Federation honors memory of Ralph Paige at 51st Annual Meeting

Pictured above are members of the Paige family including wife Bernice, children Bernard and Kenyatta, and grandchildren on stage with Federation Executive Director, Cornelius Blanding and members of the organization’s Board of Directors. Cornelius Blanding discusses plans for cooperative development curriculum with President Quentin Ross of Alabama State University. The Rural Coalition presents a certificate to the Federation for its 50th anniversary. L to R Shirley Blakley, Chair of Federation Board, Lorette Picciano, Rural Coalition, John Zippert, Rural Coalition Board, Darnella Burkett Winston, Rural Coalition Board, Cornelius Blanding, Federation Executive Director.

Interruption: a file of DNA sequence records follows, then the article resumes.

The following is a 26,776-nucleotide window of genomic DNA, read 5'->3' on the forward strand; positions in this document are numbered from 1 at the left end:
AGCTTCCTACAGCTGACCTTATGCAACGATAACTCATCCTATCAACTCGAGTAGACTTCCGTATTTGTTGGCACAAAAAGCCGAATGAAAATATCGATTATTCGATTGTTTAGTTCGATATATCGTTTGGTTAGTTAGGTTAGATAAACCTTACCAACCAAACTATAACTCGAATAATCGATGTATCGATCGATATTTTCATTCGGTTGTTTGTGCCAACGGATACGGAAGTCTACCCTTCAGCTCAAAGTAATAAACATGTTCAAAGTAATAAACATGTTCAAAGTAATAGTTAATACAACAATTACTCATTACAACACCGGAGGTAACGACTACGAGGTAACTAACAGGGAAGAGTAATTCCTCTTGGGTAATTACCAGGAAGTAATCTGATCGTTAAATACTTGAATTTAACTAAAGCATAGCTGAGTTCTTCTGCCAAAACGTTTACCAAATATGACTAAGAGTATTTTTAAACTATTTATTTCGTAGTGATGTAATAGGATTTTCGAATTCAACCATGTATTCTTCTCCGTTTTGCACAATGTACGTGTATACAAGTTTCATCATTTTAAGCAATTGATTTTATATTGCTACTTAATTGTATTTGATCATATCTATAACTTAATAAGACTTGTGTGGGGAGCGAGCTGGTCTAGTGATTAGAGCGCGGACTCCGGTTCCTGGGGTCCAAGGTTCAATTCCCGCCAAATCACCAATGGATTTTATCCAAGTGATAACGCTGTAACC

The Federation of Southern Cooperatives/Land Assistance Fund honored the memory of its longtime Executive Director, Ralph Paige, who served for thirty yeas from 1985-2015. He was awarded its Estelle Witherspoon Lifetime Achievement Award on Thursday night in Birmingham at the beginning of the organization’s 51st Annual Meeting. Several speakers at the Witherspoon Award banquet celebrated Ralph Paige’s 46 years of work and service to the movement for Black farmers, land and cooperative development that symbolized the work of the Federation. Paige died recently at the age of 74. The Federation’s Board of Directors met Thursday in Birmingham to review the program direction and finances of the organization. Two Roundtables one on Cooperative Development and one on Land Retention were also held in Birmingham. Quentin Ross, President of Alabama State University in Montgomery spoke at the Cooperative Roundtable of working with the Federation on developing a cooperative education curriculum for the students at ASU including internships with Federation member cooperatives and credit unions. The Federation has developed and is in the process of implementing a similar program with Tuskegee University. On Friday and Saturday the site of the meeting shifted to the Federation’s Rural Training and Research Center, near Epes, in Sumter County, Alabama. Friday’s program began with a panel of USDA program experts who both presented about their programs and answered questions from the audience of farmers and landowners. There was a lively interchange of views between USDA officials and their farmer stakeholders on issues of agricultural tariffs, program eligibility, focusing resources on new and beginning farmers and other relevant issues. State Senator Hank Sanders of Selma was the lunchtime speaker and among other remarks, he introduced his daughter, Malika Sanders Fortier, who is running to fill his position as State Senator for District 24 in the November 6 General Election. Several members of Federation related cooperatives gave five-minute testimonials on their experience working with the Federation and how it helped to improve their family income and quality of life. There were more educational workshops, demonstration farm and forestry tours and a fish fry, food tasting, auction and entertainment to close out the Friday activities. The program on Saturday began with a Prayer Breakfast at which Rev. Wendell Paris, a past staff member, spoke to the importance of the work of the Federation and the “sacred ground” that the Federation’s training center was built upon. A business meeting, report from the Board and Cornelius Blanding, Executive Director, state caucus discussions on program needs and direction, and the awarding of five $1,000 scholarships to high school graduates for their first year of college rounded out the program.